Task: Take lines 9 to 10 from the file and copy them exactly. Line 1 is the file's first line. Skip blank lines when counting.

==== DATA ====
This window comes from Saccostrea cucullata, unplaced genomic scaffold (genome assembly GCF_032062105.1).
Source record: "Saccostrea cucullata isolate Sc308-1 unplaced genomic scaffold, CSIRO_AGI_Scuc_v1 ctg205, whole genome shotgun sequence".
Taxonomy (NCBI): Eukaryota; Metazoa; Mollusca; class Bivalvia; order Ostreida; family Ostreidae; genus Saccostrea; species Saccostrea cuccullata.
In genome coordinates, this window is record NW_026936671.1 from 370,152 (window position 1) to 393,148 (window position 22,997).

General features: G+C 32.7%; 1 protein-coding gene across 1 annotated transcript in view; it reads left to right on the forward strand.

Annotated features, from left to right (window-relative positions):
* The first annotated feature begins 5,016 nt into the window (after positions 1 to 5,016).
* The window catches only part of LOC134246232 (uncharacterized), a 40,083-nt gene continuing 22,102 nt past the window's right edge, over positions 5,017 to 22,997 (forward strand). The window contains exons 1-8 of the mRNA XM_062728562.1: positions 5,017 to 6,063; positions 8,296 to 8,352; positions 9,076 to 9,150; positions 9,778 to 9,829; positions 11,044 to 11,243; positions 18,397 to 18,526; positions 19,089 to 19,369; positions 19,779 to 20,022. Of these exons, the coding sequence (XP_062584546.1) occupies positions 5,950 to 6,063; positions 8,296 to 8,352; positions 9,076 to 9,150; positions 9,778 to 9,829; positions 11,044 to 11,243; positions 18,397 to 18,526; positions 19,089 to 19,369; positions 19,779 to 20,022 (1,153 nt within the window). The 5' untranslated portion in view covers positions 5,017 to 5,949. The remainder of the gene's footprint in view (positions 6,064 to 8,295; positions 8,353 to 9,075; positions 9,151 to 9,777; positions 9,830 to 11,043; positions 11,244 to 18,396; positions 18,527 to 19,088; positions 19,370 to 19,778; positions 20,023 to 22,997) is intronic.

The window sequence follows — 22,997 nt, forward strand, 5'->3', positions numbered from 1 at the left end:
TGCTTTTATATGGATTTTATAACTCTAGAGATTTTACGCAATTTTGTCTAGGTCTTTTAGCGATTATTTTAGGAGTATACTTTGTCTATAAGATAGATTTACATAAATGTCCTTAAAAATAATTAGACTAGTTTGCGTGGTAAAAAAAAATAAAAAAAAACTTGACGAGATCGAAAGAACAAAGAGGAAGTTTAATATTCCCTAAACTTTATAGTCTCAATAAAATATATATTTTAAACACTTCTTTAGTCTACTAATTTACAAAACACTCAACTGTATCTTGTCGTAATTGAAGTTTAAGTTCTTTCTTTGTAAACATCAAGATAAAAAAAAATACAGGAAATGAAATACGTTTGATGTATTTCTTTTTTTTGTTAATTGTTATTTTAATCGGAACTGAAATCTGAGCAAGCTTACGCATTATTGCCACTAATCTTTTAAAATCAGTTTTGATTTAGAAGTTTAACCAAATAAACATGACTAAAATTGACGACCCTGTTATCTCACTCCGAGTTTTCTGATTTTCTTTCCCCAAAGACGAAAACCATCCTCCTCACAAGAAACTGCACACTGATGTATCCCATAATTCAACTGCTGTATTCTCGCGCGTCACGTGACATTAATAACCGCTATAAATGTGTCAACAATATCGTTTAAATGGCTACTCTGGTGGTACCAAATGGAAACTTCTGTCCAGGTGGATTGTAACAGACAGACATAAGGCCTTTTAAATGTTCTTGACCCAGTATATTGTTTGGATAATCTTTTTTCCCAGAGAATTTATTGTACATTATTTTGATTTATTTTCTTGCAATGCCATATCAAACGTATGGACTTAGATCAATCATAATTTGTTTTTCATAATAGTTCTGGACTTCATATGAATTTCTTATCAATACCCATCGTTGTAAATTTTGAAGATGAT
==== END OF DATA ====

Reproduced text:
The window sequence follows — 22,997 nt, forward strand, 5'->3', positions numbered from 1 at the left end:
TGCTTTTATATGGATTTTATAACTCTAGAGATTTTACGCAATTTTGTCTAGGTCTTTTAGCGATTATTTTAGGAGTATACTTTGTCTATAAGATAGATTTACATAAATGTCCTTAAAAATAATTAGACTAGTTTGCGTGGTAAAAAAAAATAAAAAAAAACTTGACGAGATCGAAAGAACAAAGAGGAAGTTTAATATTCCCTAAACTTTATAGTCTCAATAAAATATATATTTTAAACACTTCTTTAGTCTACTAATTTACAAAACACTCAACTGTATCTTGTCGTAATTGAAGTTTAAGTTCTTTCTTTGTAAACATCAAGATAAAAAAAAATACAGGAAATGAAATACGTTTGATGTATTTCTTTTTTTTGTTAATTGTTATTTTAATCGGAACTGAAATCTGAGCAAGCTTACGCATTATTGCCACTAATCTTTTAAAATCAGTTTTGATTTAGAAGTTTAACCAAATAAACATGACTAAAATTGACGACCCTGTTATCTCACTCCGAGTTTTCTGATTTTCTTTCCCCAAAGACGAAAACCATCCTCCTCACAAGAAACTGCACACTGATGTATCCCATAATTCAACTGCTGTATTCTCGCGCGTCACGTGACATTAATAACCGCTATAAATGTGTCAACAATATCGTTTAAATGGCTACTCTGGTGGTACCAAATGGAAACTTCTGTCCAGGTGGATTGTAACAGACAGACATAAGGCCTTTTAAATGTTCTTGACCCAGTATATTGTTTGGATAATCTTTTTTCCCAGAGAATTTATTGTACATTATTTTGATTTATTTTCTTGCAATGCCATATCAAACGTATGGACTTAGATCAATCATAATTTGTTTTTCATAATAGTTCTGGACTTCATATGAATTTCTTATCAATACCCATCGTTGTAAATTTTGAAGATGAT